Brazilian samba run through a psychedelic dub blender. Very cool. Ends up reminding me a bit of My Bloody Valentine. Sad I missed their show at The Chapel last week. Another release courtesy of the exotic music explorations of the wonderful Michele K-Tel.
Toronto based Aurochs are a keyboard, bass, drums, and “electronics” quartet. The songs on this album are arranged as a continuous track. Minimal, atmospheric Jazz which occasionally breaks into a groove. I like how they take the time to develop moods and themes.
A mix of original tunes, a standard, a handful of Mengelberg pieces, and some improvisations, Adelante has a familiar feel, even on it’s most “out” sections. Toldham and Badenhorst are both very tuneful players. Overall, a pleasing album, if occasionally a bit bland.
The Damage is Done by McPhee/Brötzmann/Kessler/Zerang.
An early tendency towards noir jazz, encouraged by Mr Kessler’s bass lines, leads towards some pleasantly lyrical passages from Brötzmann. However, when McPhee switches to Tenor, about 20 minutes in, the take-no-prisoners, two Tenor skronk-fest you were hoping for materializes. Invigorating.
Since I’m going to see King Crimson in a couple weeks, I thought I should check in on what they are up to. Predictable key changes, inane lyrics delivered in an an overly sincere manner, sub-Kenny G lite-jazz Soprano Sax, and a modicum of Frippertronics. Thinking I should have listened to their recent output BEFORE buying a ticket. The price of nostalgia.
With various vocal and instrumental collaborators providing long tones over Colpitts’ propulsive drum arrangements, the contrast between the two gives this album a trippy, psychedelic feel. I want more. <--Gratuitous Can Reference.
#TodaysCommuteSoundtrack #KidMillions #JohnColpitts #ManForever #LaurieAnderson #YoLaTengo #MaryLattimore #GratuitousCanReference
John Dikeman, Jon Rune Strøm and Tollef Østvang choose as the name of their trio the title of an Albert Ayler’s composition, “Universal Indians”, because of its double symbolism. The purpose was to inspire their playing in the free jazz patrimony of the likes of John Coltrane, Ornette Coleman, Cecil Taylor and Ayler himself, and for all effects art and culture in our time are more and more global adoptions (“universal”) of singularities(“indians”). But in what refers to symbols they go even further – in “Skullduggery” they have the partnership of another one of the “new thing” mavericks, Joe McPhee. Now, you may ask: is this a nostalgic celebration of the past, with the same kind of revisionist perspectives we find in present recuperations of the bebop formats? No. That wouldn’t be possible with the involvement of someone like McPhee, even if the American relocated in Amsterdam and the two Norwegian improvisers wanted it, and they don’t. Their guest is widely known for his achievements in renewing the free subgenre, and in his path he made important contributions to other music practices, namely Pauline Olivero’s deep listening electro-acoustic concepts, Nihilist Spasm Band’s radical brand of noise and the jam rock of The Thing with Cato Salsa Experience. This CD reflects that openness and what you have here is the free jazz after free jazz. Intrigued enough?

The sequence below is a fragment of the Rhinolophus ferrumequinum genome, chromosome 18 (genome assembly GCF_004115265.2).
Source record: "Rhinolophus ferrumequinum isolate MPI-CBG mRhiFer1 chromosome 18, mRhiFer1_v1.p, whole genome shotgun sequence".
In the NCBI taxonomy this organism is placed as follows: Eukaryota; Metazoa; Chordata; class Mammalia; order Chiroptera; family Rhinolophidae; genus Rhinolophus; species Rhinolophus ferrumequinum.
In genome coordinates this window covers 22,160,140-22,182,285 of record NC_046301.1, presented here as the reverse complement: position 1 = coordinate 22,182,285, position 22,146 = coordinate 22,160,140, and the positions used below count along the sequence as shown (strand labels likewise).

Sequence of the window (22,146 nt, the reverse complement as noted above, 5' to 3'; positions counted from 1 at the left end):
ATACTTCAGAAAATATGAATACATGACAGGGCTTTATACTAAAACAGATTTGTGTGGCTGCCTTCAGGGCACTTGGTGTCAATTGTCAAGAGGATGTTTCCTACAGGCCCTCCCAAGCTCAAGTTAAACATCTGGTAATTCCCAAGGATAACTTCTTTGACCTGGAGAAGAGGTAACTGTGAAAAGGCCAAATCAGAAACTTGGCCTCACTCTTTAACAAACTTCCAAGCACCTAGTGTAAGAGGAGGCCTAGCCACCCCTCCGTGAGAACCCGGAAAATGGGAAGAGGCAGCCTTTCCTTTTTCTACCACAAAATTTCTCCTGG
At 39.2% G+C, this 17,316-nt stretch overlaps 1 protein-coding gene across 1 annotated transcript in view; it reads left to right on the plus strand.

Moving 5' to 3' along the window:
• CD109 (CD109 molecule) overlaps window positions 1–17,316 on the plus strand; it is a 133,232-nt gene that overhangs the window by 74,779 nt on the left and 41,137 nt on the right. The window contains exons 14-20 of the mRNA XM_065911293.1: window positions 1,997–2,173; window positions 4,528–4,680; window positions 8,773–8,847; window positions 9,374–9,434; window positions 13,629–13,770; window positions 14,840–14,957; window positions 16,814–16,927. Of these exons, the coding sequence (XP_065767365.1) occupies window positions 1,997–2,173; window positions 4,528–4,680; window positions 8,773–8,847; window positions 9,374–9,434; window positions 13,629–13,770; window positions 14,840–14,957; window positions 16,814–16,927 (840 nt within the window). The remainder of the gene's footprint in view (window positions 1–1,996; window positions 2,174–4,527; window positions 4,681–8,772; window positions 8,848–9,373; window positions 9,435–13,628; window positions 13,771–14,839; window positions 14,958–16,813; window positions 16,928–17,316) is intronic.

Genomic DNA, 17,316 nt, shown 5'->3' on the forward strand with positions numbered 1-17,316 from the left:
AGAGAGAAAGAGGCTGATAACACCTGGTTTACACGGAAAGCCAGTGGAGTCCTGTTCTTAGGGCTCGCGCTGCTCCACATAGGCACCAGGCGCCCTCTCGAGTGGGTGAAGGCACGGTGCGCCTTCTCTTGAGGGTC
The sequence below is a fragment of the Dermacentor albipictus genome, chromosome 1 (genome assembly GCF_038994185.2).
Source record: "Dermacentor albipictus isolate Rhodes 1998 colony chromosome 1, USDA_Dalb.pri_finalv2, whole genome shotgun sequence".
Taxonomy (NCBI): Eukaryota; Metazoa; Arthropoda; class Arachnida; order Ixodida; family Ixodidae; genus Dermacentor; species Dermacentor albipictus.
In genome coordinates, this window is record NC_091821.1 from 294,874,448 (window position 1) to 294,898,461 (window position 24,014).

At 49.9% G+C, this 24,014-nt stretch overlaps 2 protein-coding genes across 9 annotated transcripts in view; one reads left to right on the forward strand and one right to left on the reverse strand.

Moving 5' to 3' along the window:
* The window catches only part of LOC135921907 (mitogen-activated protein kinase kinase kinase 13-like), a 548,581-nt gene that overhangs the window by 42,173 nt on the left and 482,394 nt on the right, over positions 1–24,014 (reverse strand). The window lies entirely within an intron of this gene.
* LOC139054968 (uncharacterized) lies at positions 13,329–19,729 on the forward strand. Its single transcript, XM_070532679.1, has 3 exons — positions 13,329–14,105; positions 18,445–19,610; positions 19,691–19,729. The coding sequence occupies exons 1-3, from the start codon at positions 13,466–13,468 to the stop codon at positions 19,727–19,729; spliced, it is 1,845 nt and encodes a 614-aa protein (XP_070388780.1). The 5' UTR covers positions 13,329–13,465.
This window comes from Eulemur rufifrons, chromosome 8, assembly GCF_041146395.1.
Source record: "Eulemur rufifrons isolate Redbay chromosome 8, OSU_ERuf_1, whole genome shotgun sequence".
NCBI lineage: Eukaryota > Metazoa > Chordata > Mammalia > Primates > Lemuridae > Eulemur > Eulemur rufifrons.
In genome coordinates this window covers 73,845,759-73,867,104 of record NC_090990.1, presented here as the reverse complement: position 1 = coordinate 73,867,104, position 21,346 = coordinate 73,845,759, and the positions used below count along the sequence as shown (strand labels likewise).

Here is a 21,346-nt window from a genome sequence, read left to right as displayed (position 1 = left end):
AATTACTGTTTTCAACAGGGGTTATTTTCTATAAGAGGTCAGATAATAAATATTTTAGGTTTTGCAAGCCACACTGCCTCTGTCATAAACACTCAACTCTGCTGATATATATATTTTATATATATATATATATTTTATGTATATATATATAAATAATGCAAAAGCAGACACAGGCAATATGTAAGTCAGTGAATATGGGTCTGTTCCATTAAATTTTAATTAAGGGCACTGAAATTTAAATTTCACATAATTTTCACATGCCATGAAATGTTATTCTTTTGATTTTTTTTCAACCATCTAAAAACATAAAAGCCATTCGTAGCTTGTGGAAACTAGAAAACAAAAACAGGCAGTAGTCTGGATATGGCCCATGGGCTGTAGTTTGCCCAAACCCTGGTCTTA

Roulette of the Cradle by Ingrid Laubrock Anti-House.
This is the sort of music that your more hide bound “Jazz” traditionalists tend to hate. That is, while sections do occasionally “swing”, large swaths are more influenced by some of the more expressionistic aspects of 20th Century Classical music. Skittering polyrhythms, tone clusters, etc. Personally, I enjoy that the instrumentalists and composer cast a wider net than simply Ragtime, Blues, and “Jazz” for their inspiration. Also, great song titles.
A set of 16 composed and improvised duos between Kris Davis and a variety of collaborators: Don Byron, Tim Berne, Marcus Gilmore, Billy Drummond, Angelica Sanchez, Craig Taborn, Julian Lage, and Bill Frisell. All the pieces have their own charm, but I am especially fond of the piano duos with Craig Taborn.